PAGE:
13 handle: love_reactions
14 field:
15 default: '0'
16 display: 'Love Reactions'
17 type: integer
18 icon: integer
19 listable: hidden
20 instructions_position: above
21 -
22 handle: surprised_reactions
23 field:
24 default: '0'
25 display: 'Surprised Reactions'
26 type: integer
27 icon: integer
28 listable: hidden
29 instructions_position: above
30 -
31 handle: thinking_reactions
32 field:
33 default: '0'
34 display: 'Thinking Reactions'
35 type: integer
36 icon: integer
37 listable: hidden
38 instructions_position: above
39 -
40 handle: sad_reactions
41 field:
42 default: '0'
43 display: 'Sad Reactions'
44 type: integer
45 icon: integer
46 listable: hidden
47 instructions_position: above
48 -
49 handle: angry_reactions
50 field:
51 default: '0'
52 display: 'Angry Reactions'
53 type: integer
54 icon: integer
55 listable: hidden
56 instructions_position: above

Now that we have created the reactions fieldset we will need to update the "Blog" blueprint that ships with the Starter's Creek Start Kit. Select "Blueprints" from menu within the Statamic 3 Control Panel to load the Blueprints page. Once the Blueprints page has loaded, select the "Blog" entry in order to edit the existing Blog blueprint. We are going to create a new Section to store our visitor's reactions named "Reactions" and link the "Reactions" fieldset we just created.

Linking the Reactions Fieldset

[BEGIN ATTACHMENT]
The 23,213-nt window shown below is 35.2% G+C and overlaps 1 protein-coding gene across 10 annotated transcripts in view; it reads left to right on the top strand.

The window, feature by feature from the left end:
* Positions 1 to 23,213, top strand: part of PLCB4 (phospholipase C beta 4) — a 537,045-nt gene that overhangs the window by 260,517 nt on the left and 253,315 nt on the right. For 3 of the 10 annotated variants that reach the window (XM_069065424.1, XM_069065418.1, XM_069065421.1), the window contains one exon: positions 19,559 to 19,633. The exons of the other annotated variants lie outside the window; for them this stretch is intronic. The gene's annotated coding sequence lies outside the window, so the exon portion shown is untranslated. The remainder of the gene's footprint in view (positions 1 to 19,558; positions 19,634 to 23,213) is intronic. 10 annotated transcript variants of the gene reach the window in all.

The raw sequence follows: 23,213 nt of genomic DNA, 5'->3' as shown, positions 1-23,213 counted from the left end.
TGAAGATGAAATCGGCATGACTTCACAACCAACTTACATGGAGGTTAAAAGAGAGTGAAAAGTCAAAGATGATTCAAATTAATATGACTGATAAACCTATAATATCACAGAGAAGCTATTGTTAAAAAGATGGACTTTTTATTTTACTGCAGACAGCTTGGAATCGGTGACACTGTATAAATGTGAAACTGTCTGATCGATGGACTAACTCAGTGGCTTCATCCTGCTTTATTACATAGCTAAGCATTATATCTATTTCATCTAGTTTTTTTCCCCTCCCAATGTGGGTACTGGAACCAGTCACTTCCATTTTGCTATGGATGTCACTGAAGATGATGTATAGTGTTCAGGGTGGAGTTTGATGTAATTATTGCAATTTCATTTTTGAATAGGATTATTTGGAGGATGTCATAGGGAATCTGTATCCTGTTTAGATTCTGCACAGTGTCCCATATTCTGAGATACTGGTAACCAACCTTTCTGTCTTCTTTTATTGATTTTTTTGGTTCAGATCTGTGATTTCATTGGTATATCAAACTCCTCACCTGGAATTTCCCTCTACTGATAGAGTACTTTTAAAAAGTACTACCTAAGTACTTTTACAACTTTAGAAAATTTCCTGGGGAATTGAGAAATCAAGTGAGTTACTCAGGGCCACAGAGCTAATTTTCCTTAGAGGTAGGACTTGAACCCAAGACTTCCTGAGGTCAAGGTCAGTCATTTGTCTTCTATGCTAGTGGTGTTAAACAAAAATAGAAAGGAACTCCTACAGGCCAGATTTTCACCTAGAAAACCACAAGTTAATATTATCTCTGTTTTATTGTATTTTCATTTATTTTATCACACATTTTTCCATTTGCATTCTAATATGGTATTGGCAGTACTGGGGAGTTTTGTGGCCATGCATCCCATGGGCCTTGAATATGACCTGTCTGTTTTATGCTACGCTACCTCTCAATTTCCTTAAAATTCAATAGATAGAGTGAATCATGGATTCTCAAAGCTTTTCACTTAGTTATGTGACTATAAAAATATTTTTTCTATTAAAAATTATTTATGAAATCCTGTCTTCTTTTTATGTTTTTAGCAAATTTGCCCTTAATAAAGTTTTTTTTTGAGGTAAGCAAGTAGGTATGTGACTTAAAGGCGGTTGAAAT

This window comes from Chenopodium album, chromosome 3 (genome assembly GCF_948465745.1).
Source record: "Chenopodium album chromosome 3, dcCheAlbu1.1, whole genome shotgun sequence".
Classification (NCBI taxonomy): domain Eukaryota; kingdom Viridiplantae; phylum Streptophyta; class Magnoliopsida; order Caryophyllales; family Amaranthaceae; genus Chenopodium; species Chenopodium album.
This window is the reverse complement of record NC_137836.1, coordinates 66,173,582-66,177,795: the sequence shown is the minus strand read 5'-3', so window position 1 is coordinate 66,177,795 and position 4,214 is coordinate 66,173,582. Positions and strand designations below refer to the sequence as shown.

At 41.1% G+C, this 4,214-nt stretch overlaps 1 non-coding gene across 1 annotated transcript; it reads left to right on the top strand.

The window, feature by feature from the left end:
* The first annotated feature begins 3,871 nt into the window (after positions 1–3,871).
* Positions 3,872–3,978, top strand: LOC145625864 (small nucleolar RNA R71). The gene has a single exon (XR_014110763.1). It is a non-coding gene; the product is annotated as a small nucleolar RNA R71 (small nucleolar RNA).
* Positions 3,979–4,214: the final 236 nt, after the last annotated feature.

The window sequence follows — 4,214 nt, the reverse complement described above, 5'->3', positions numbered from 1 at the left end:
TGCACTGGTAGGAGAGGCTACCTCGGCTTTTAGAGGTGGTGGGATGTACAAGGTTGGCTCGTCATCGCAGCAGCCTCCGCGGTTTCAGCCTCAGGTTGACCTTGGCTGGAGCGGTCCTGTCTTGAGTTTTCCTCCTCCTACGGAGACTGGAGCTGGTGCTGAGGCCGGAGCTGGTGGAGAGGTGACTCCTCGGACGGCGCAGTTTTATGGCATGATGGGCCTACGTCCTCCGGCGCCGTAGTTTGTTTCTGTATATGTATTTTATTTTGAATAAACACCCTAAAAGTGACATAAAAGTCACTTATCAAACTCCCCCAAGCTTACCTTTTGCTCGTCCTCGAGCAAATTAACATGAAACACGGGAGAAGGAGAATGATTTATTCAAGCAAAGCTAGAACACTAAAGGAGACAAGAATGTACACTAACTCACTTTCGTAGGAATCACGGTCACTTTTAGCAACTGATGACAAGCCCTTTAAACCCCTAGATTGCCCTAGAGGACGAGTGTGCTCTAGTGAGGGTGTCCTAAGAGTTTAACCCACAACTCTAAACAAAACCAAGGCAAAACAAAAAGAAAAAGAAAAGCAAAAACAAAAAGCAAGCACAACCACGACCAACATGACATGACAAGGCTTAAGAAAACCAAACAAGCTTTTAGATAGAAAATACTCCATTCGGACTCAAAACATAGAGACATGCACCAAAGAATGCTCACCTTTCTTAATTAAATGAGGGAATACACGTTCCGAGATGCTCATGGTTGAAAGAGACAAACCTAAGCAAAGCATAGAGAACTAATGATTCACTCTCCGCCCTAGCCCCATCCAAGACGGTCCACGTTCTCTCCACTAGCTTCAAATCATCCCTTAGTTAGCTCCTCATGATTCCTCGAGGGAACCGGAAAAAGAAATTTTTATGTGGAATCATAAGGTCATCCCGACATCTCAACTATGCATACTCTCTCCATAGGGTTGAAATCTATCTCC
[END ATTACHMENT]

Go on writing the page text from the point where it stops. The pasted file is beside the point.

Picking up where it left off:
It is important not to enter a prefix when linking the fieldset. Our PHP code to store reactions and Antlers templates will make use of the exact field names we entered when creating the original fieldset. Prefixing the fieldset will change these names when applied to Blog blueprint.

That's all there is to creating the place our visitor reactions will be stored!

Writing the PHP Code to Store Reactions

To begin this section we are going to first create a new Antlers partial which will give us a place to start placing our frontend code to test submitting reactions. We will continue updating this partial throughout the article to build out a better user experience. To get started, create a new resources/views/partials/_reactions.antlers.html file with the following contents:

2 <button type="submit" name="reaction" value="like_reactions">πŸ‘</button>
3 <button type="submit" name="reaction" value="love_reactions">😍</button>
4 <button type="submit" name="reaction" value="surprised_reactions">😯</button>
5 <button type="submit" name="reaction" value="thinking_reactions">πŸ€”</button>
6 <button type="submit" name="reaction" value="sad_reactions">😒</button>
7 <button type="submit" name="reaction" value="angry_reactions">😑</button>

We now want to update the resources/views/blog/show.antlers.html template file to include our partial so we can start experimenting. Update this template file to include the partial below the title variable:

We are also supplying an entry variable to our partial which will contain all of the page data. We won't access entry data directly within our partial, making it reusable in more situations in the future.

1<article class="max-w-5xl mx-auto px-3">
2 <header class="mx-auto max-w-3xl text-center content">
3 <h1>{{ title }}</h1>
4 {{ partial:reactions :entry="page" }}
6 {{ intro }}
7 <div class="my-12 flex items-center justify-center">
8 {{ if author }}
9 <img src="{{ author:avatar ?? author:email | gravatar:160 }}" class="h-20 w-20 my-0 rounded-full mr-4">